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July 19, 2007

When a Pitcher Works in Consort With a Concept

Earlier this season, Gelf spotlighted the cliché-ridden baseball coverage of Mets.com beat writer Marty Noble. Among a crowded field of excitable sportswriters, Noble stands apart, like a beacon of banality in a bromide ocean. Below, Gelf shares a few more of our favorite Noble moments from the 2007 season.

June 24 Mets 10 A's 2

Some referred to it as a sweep. Others used pluralized phrasing; the Mets had won three games—and in succession, no less, they said. No matter how they cut or phrased it on Sunday afternoon, the Mets left Shea Stadium with three more victories and no more losses than they had when they showed up for work on Friday.

Noble carries his extended grammar metaphor throughout the first half of the piece, when he says that his question, "Which was the aberration—sweeping the A's or losing six straight series?" is not merely an exercise in semantics. He shifts metaphors, but not meaning, when he wonders if this series sweep "constitute[s] a correction in the Wall Street sense, or were the preceding 18 games, 14 of them losses, the correction?" Noble approaches Aaron "Wall Street" Heilman to answer the question. Gamely, Heilman forecasts "a bullish trend on the horizon."

Closing line: "Too tired," Reyes said. "I've never been so tired running the bases. When I had to slide, it was tough to get started again."

The words might have applied as well to the Mets' three-week slide and how difficult it was for them to get up and get going again. Perhaps that's why third-base coach Sandy Alomar explained Reyes' run in these terms. "We had to win any way we could. He was tired, but someone had to pay the price."

July 8 Astros 8 Mets 3

It is called the traditional halfway point of the season, though it is neither traditional—it varies from one summer to the next—nor halfway. What it is really is the baseball equivalent of a coffee break—a time to remove the foot from the pedal and the pedal from the metal and assess, dismiss, savor or ignore what happened in the first "half." For the Mets, it's a time for all of the above. Six games beyond the midpoint of their season, things aren't half bad. Their record, after an eye-sore 8-3 loss to the Astros on Sunday, says so. It's 48-39. Their manager and most of his soldiers agree: it could be better, it could be worse. And it can be rationalized like this: "It is what it is"—whatever that means.

The Mets' most recent four games convey that mixed message.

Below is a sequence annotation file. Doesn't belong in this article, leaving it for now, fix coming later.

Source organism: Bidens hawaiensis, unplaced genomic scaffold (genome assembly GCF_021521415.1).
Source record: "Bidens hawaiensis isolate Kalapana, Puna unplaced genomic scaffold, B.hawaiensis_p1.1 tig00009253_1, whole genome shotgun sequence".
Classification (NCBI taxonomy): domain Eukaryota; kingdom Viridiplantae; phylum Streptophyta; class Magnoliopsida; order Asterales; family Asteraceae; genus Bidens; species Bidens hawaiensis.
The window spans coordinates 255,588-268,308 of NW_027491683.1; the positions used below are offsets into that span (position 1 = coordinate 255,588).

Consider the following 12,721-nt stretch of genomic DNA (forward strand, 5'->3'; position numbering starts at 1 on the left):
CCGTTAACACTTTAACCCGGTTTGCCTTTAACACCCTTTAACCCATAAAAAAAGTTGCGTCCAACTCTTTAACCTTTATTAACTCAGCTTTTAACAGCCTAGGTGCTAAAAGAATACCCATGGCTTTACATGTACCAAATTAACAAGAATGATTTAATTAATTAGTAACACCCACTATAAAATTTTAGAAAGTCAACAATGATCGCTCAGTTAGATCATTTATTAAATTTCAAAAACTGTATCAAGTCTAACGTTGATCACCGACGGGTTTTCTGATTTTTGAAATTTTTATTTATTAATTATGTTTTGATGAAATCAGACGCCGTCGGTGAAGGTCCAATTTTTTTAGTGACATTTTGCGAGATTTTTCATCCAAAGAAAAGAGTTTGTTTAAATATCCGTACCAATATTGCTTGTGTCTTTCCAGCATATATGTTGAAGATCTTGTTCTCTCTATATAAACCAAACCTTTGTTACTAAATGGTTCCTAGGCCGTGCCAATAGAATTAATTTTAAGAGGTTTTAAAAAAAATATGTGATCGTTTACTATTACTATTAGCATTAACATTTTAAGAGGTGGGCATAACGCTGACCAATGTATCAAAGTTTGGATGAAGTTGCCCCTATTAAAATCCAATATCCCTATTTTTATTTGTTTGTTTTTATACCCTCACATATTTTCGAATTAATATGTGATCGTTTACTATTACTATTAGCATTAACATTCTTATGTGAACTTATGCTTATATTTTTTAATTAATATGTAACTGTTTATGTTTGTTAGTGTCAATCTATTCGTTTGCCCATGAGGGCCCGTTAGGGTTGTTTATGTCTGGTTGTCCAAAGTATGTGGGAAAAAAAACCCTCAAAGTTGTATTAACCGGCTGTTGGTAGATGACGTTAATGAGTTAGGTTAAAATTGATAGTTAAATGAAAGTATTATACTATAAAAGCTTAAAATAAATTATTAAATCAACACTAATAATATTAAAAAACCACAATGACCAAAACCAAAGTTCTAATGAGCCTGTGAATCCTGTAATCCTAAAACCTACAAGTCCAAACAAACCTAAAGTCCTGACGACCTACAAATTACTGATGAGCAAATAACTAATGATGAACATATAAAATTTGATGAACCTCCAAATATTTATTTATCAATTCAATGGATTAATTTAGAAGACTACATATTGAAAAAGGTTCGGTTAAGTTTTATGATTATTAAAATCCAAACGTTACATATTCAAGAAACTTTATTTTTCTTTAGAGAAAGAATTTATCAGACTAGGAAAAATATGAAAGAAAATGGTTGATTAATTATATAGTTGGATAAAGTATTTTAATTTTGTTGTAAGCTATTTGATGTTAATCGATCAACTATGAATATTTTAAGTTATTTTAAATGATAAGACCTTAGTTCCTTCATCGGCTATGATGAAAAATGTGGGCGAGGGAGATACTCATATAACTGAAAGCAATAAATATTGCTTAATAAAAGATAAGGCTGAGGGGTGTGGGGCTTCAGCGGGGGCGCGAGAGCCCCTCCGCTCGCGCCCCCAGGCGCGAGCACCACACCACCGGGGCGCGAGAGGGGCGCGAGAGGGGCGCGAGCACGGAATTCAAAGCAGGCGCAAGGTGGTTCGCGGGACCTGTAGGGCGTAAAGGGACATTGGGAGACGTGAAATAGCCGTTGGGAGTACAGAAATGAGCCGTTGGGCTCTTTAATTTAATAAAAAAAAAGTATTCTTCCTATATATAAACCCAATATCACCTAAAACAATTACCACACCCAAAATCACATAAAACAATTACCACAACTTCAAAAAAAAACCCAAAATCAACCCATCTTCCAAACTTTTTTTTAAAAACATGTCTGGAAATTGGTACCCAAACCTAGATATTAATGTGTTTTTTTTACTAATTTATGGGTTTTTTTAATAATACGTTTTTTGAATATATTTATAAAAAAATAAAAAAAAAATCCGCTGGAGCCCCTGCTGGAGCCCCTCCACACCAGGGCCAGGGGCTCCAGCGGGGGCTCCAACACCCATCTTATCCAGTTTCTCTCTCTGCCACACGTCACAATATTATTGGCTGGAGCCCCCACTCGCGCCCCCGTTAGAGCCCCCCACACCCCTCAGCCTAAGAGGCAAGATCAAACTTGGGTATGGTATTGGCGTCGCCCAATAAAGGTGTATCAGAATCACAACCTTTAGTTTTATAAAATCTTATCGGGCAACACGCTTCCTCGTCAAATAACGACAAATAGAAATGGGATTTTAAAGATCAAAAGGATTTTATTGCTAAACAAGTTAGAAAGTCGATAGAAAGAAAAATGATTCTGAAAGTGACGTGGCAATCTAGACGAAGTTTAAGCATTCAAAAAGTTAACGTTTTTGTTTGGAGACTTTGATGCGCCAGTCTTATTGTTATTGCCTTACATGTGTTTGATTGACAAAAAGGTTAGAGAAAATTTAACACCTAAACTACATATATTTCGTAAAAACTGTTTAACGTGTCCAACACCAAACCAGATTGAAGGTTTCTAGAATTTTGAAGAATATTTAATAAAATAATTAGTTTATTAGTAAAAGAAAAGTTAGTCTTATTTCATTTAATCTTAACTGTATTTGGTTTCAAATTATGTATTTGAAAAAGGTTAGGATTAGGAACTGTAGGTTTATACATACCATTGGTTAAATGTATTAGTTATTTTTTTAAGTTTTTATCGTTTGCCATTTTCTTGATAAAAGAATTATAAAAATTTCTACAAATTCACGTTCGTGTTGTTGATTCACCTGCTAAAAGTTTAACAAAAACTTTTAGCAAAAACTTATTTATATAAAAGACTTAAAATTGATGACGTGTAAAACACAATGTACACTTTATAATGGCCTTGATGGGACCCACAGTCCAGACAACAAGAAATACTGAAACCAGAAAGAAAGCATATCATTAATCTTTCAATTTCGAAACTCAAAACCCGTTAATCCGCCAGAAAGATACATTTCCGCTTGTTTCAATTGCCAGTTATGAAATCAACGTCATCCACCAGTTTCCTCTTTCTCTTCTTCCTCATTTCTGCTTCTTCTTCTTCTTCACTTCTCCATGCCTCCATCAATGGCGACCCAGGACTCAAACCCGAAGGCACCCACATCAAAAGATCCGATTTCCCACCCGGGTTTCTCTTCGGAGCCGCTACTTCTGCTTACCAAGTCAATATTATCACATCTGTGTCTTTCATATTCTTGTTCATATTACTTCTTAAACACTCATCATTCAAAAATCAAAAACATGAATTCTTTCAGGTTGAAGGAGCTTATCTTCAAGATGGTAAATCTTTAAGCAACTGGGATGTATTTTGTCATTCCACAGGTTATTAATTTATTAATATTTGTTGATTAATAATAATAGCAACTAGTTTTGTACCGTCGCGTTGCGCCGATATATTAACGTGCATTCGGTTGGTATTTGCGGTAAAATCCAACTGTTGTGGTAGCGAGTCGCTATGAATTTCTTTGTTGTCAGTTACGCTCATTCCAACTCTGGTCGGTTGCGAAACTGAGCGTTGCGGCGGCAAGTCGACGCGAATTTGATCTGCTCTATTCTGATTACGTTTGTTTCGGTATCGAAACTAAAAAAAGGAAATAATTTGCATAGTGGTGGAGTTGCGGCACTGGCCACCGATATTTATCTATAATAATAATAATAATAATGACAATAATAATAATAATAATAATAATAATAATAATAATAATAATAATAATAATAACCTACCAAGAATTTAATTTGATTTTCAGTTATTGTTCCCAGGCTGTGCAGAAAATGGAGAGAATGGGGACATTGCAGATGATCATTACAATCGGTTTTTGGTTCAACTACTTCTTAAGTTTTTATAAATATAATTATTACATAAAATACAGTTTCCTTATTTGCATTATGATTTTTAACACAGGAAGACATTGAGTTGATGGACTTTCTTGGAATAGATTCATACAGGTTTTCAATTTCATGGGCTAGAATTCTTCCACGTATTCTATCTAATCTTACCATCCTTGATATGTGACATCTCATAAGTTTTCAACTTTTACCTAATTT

In the game before the All-Star Break, Noble stays on message, writing extensively that the first half of the Mets' season was a mixed message. Were he to describe his own performance, Noble might have written, "With even-handedness to spare, Noble balances every pro with a con, every right with a left, every bright spot with a dark cloud." Finally, he culminates with a neither-here-nor-there and strangely baffling statistical summary.

Closing line: They had split the final four games, too, and the most recent 22 and the most recent 54. They are in first place in the National League East because of how they performed in their first 33 games. They have been at .500—27-27—for 54 games or one-third of the 162-game schedule. And at 27-27, it is only half bad.

July 16 Padres 5 Mets 1

Conventional baseball wisdom says the effect of coast-to-coast flying is greater two days after flying than it is the day after, regardless of the direction traveled. It is a concept familiar to manager Willie Randolph, one he believes is born out by his experiences in bicoastal play, a concept he hopes doesn't apply to his team Tuesday night when it confronts the Padres again.

Monday night had been bad enough. The East-to-West Mets, their energy seemingly sapped, offered little resistance against the Padres in a 5-1 loss that was a yawner whether or not hours slept were considered. How, in the name of sleep deprivation, could Tuesday be any worse? Answer: Jake Peavy working in consort with the concept of deferred fatigue.

Ah, a Cy-Young winner working in tandem with a concept. Sounds like vintage Noble.

Closing line: Wright, ever the optimist, suggested facing the All-Star starter may be an elixir. "Maybe we won't try to do too much," he said.

But how can that be the solution? Not doing too much is the problem.

That may be true for the Mets, but for Marty Noble, not doing too much is never the problem.

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- Sports
- posted on Jul 24, 07

My goodness...someone else feels the same way about marty noble.


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